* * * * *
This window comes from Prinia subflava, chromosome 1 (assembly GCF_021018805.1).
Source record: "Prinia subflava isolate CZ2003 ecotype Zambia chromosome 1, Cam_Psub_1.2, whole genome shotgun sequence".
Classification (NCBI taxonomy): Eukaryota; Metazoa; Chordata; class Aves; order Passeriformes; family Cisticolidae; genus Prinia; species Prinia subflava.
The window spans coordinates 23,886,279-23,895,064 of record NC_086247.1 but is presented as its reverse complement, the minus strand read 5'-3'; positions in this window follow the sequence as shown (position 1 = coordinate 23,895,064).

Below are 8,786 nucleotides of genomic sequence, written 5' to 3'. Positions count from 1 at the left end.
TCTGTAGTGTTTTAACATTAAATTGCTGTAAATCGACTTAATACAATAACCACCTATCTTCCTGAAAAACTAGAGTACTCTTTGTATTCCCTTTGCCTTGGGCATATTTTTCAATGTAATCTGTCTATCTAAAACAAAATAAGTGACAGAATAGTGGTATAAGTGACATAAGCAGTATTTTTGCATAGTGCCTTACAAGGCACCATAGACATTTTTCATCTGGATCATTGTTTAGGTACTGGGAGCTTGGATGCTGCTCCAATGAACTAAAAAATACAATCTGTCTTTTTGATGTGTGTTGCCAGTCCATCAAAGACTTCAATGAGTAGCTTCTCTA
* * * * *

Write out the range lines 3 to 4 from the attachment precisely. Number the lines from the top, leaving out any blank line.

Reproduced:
Classification (NCBI taxonomy): Eukaryota; Metazoa; Chordata; class Aves; order Passeriformes; family Cisticolidae; genus Prinia; species Prinia subflava.
The window spans coordinates 23,886,279-23,895,064 of record NC_086247.1 but is presented as its reverse complement, the minus strand read 5'-3'; positions in this window follow the sequence as shown (position 1 = coordinate 23,895,064).